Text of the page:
We continue our saga of hand sketches of the straight-line approximations for the magnitude and phase of Bode plot diagrams (Section 7.1). This time we consider a non-minimum phase system with a pole at the origin. See Part I, Part II and Part III, for simpler examples.

In this post we consider the third-order non-minimum phase transfer-function with a pole at the origin:

$$G(s) = \frac{s+2}{s(s^2-9s -10)}.$$

The only difference from the transfer-function from Part III is the additional pole at the origin. After factoring and normalizing

$$G(s) = \frac{-2}{10} \frac{1 + s/2}{s(1 + s)(1 – s/10)}.$$

Because the effect of a pole at the origin is to add a constant $-90^\circ$ to the phase one would expect that simply shifting the diagram obtained at the end of Part III by $-90^\circ$ would suffice. This would bring the starting phase to $-270^\circ$ and the final phase to $-180^\circ$. As it turns out, the “correct” answer here is to add $360-90=270^\circ$ as opposed to subtract $90^\circ$, which leads to an initial phase of $90^\circ$ and a final phase of $180^\circ$ as in the next diagram:

The reason why we maintain that this is the “most correct” answer is that, as we will discuss in a future post in more detail, this is the answer that is most compatible with the corresponding Nyquist diagram (Section 7.6). If you do not understand why, no worries, Matlab does not seem to understand it either and also gives you the “wrong” diagram!

Now for the magnitude, start by recalling that a pole at zero implies a constant slope of $-20$dB/decade throughout the entire plot. To find out at what point we can *anchor* the slope we consider any $\omega$ for which no pole or zero has contributed any slope yet. In this case we can take $\omega=1$ and evaluate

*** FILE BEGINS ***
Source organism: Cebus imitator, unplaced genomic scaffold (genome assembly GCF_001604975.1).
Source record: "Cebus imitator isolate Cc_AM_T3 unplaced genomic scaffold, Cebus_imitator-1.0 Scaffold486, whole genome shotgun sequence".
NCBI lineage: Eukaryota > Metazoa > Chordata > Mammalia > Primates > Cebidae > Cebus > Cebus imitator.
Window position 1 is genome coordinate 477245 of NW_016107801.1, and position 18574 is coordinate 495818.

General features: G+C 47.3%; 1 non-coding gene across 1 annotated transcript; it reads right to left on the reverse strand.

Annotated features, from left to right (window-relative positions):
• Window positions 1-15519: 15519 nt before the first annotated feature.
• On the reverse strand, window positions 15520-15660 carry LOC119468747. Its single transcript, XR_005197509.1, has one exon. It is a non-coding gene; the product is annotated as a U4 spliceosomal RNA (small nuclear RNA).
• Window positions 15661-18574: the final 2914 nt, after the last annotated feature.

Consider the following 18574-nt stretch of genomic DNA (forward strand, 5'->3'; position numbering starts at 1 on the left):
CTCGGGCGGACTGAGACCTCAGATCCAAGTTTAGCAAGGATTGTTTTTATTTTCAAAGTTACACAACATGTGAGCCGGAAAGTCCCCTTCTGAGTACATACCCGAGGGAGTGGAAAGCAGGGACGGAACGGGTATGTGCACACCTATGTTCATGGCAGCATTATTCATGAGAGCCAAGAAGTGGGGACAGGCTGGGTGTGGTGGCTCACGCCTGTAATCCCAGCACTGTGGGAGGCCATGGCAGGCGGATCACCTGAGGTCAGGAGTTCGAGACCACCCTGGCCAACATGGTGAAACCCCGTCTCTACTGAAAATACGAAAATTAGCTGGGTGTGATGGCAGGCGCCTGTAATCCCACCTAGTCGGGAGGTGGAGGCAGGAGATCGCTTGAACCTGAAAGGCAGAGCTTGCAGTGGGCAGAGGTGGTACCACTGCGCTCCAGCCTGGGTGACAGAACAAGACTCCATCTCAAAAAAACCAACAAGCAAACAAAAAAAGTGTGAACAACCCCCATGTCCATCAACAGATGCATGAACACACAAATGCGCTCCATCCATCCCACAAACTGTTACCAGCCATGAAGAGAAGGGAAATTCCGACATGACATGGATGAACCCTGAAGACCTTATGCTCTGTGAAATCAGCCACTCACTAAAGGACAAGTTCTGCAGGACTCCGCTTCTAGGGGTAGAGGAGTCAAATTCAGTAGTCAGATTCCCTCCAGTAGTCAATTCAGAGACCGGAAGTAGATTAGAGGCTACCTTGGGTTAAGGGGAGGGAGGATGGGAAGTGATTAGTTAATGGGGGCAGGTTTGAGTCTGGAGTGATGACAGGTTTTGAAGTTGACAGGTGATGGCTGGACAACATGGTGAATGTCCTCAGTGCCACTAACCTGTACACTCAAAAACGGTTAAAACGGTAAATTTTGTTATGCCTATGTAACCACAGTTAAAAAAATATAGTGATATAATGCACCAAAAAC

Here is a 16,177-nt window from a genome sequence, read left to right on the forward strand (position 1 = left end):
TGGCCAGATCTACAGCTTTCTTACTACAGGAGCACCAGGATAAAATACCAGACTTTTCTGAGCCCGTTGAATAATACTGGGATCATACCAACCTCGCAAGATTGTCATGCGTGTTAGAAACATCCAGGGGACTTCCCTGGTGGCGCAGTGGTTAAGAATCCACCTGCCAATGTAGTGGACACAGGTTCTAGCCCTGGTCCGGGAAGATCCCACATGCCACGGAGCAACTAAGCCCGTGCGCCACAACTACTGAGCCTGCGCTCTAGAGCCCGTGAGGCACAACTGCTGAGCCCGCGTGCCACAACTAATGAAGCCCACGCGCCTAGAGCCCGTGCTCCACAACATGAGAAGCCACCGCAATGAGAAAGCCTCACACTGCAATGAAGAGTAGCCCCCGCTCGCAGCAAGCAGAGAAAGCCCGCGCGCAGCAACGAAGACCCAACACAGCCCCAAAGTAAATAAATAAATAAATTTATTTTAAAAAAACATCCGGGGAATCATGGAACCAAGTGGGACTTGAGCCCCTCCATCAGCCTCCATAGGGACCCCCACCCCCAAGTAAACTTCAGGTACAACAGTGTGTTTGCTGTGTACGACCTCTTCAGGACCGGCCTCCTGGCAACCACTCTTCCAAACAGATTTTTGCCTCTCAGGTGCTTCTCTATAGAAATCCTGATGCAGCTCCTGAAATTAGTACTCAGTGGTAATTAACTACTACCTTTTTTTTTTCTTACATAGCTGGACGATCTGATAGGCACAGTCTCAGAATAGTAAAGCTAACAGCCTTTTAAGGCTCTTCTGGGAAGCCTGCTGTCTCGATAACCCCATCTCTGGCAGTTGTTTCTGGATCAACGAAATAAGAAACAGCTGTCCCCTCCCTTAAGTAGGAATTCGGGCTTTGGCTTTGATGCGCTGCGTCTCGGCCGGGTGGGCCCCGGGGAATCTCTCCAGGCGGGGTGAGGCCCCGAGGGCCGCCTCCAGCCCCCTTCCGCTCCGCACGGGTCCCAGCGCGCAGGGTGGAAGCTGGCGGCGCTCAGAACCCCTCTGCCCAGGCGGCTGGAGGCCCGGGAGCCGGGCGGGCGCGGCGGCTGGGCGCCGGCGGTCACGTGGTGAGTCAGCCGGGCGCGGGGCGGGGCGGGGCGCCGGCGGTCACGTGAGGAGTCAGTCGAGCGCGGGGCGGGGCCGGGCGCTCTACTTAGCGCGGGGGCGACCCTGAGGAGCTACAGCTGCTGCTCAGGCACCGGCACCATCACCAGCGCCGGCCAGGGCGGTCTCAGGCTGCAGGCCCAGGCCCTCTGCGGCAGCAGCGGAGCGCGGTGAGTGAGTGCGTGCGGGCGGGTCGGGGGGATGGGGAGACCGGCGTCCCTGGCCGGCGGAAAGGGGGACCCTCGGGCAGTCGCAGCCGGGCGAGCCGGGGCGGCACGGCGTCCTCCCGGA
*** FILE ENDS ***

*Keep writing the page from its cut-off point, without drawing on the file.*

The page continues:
$$20 \log_{10} \left |\frac{2}{10}\frac{1}{j 1}\right|\approx -13\text{dB}.$$

This leads to the red line sketch as in the next figure:

At $\omega = 1$ the pole at $s = -1$ starts contributing $-20$dB/decade to total $-40$dB/decade. This slopes lasts until the next zero at $s = -2$ starts contributing at $\omega =2$. At that point the magnitude is approximately

$$-13-40\log_{10}(2/1) \approx -13 \,- 12 = 25\text{dB}$$

leading to the sketch:

At $\omega=2$, the zero at $s = -2$ contributes $+20$db/decade, which brings the current slope to $-20$dB/decade up until $\omega = 10$ with a magnitude of approximately

$$ -25-20\log_{10}(10/2) \approx -25 – 14 = -39\text{dB}$$

as in the sketch:

At $\omega=10$ the next pole at $s=-10$ adds $-20$dB/decade to bring the current slope back to $-40$db/decade. This leads to a magnitude of

$$ -39-40\log_{10}(100/10) = -79\text{dB}$$

at $\omega=100$ and the final sketch:

Note that we do not need to consider the effect of the gain $-2/10$ because it was already considered when we anchored the pole at the origin back in the first step.

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